In January, when Bridgegate broke, I made a prediction I soon regretted:
... the smallness of the issue, in national terms, is what's going to make GOP voters in Iowa and New Hampshire and South Carolina shrug it off. In fact, it might be seen as a positive among those voters, who'll assume that if he was behind the punishment of Fort Lee's Democratic mayor, well, the mayor must have done something to deserve it. Christie's strength has been the sense (among wingers and lovestruck media centrists who thrilled to his Fox-promoted YouTube videos) that he's good-bad but not evil -- he dresses people down, but only when they have it coming, and he's a cuddly guy otherwise. The right will assume the bridge story is more of the same.But a Michael Barbaro story in The New York Times today, about groundwork Christie is clearly laying for a presidential run, suggests that I might not have been crazy to think that:
... if there's never a smoking gun linking Christie directly, people who want to dismiss it will say it was the aide's fault. Aides can be fired. This still seems as if it will be contained sooner or later.
... recent polling and discussions with Republican officials around the country have left Mr. Christie's supporters and advisers more persuaded that, despite the damage from his administration's role in touching off days of horrendous traffic on the George Washington Bridge last fall, there is a place for Mr. Christie in the presidential contest, should he opt to run, and they are eager for him to begin inching forward.Do you know what may well have happened? It's quite possible that the mainstream-media focus on Bridgegate has wiped out memories of Christie's outreach to President Obama among right-wingers. Christie is no longer seen as the RINO sellout. Republicans regard the mainstream media as part of the evil left, so if Christie is getting bad MSM press and is still standing, that has the potential to make him a right-wing hero again.
Even in New Jersey, where the latest subpoenas and testimonies from investigations into Mr. Christie's office are monitored closely, his job approval rating remains 50 percent and considerably more voters -- 45 percent against 38 percent -- view him favorably than unfavorably, polling shows.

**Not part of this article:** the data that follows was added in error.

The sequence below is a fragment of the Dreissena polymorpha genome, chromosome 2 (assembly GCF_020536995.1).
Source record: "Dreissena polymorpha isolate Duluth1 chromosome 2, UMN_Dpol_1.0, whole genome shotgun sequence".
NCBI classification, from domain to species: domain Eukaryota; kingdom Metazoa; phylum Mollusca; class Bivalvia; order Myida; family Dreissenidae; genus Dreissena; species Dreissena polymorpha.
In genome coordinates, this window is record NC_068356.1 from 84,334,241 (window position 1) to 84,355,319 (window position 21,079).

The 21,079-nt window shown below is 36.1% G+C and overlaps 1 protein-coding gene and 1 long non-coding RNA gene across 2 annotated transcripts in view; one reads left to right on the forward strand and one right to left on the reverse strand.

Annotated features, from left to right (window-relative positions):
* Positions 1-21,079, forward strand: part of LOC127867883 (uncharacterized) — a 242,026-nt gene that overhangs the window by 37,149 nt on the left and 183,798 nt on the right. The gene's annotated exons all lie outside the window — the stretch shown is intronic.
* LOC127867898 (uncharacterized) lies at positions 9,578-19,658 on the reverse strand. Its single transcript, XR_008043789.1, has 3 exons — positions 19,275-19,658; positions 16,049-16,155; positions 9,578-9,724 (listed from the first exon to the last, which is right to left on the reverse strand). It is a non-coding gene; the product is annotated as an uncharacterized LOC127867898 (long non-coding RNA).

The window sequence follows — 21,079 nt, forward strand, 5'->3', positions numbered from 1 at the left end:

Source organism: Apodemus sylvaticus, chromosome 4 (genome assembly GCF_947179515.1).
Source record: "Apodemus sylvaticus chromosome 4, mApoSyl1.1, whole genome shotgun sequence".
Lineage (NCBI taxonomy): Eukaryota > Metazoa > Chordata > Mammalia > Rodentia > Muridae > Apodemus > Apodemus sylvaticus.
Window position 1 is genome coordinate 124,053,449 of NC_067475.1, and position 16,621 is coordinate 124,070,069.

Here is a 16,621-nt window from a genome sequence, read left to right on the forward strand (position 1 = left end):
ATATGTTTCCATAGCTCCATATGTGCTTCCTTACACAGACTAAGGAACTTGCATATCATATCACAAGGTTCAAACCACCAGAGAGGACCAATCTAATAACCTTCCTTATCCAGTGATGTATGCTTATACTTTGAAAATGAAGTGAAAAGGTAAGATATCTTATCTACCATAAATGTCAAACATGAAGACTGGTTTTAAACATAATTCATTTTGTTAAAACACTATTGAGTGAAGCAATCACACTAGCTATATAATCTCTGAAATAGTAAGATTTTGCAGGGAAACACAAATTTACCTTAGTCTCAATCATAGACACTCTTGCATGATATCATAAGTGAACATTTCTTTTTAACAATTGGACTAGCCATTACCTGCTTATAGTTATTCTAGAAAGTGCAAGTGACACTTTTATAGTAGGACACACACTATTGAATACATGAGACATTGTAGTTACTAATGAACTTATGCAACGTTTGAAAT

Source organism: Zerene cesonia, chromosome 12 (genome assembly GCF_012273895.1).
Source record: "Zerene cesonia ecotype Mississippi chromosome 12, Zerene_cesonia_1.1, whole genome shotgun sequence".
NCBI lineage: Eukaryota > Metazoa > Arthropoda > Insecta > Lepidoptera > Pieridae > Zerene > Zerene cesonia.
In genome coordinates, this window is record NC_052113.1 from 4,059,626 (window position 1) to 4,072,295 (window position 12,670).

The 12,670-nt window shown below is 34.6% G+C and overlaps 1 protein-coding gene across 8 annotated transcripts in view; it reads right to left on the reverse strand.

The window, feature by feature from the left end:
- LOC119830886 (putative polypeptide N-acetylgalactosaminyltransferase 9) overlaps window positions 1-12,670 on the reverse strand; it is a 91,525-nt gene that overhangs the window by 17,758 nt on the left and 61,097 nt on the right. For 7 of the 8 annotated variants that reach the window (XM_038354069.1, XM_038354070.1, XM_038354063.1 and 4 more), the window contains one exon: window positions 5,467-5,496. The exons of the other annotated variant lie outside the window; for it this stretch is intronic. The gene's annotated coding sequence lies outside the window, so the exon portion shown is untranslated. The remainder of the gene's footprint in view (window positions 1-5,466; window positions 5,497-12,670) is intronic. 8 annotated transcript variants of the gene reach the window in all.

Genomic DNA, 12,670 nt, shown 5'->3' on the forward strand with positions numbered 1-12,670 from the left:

And well beyond New Jersey, interviews and public opinion surveys show, primary voters remain open to and intrigued by the idea of a Christie campaign. According to a Quinnipiac University poll of Iowa voters conducted at the end of June, 54 percent of Iowa Republicans still have a favorable opinion of Mr. Christie, compared with 23 percent who view him unfavorably....
In two dozen interviews, Republicans in Iowa echoed some of the themes Mr. Christie is eager to stress -- that he is a blunt and charismatic teller of unpopular truths. Most strikingly, few of them have paid much attention to the simmering controversy over the lane closings, or consider the episode to be a major liability for Mr. Christie. Many of them described it, dismissively, as an unhealthy obsession of East Coast Democrats.
"It's one of those deals where the media made such a big deal about it that it went under the rug," said Norman F. Fleagle, a 70-year-old farmer in Indianola, Iowa, who praised Mr. Christie for "having the gumption to do whatever he thinks is right, no matter how popular it is."
"I think it's a good trait," he added.
Barbaro is far from certain that Christie can overcome Bridgegate:
There are plenty of reasons for skepticism of the Christie strategy: Three investigations are still churning, with no end in sight, and the sheer volume of embarrassing revelations about the Christie administration’s conduct and culture could ultimately doom his presidential chances.But notice that he's being attacked on his fiscal stewardship of the state, not on Bridgegate. Here's one prediction I don't think I'll regret: If Christie does run in 2016, his primary opponents are less likely to attack him on Bridgegate -- because that's something those dirty liberals care about -- than on the fiscal health of New Jersey, or on his decision to sign a state version of the DREAM Act, or on his choice not to fight a court ruling legalizing gay marriage in his state, or on his relative lack of Islamophobia.
The governor's rivals are already raising pointed questions about his leadership, including his financial management in New Jersey.
The general election would be another story -- Bridgegate would surely be a problem if, somehow, he got that far. But I suspect that he's taken the worst hits he's going to take on this. I think he's too shrewd to have left any trace of a direct connection to the bridge scandal (or any related scandal). He'll walk. The top guys always walk. Think of Plamegate, or the Murdoch phone-hacking scandal, or the financial crash.
Christie is definitely running. His office posted a self-promoting video yesterday and then took it down, but it was preserved:
As was the accompanying "poster":
Oh yeah, he's totally running.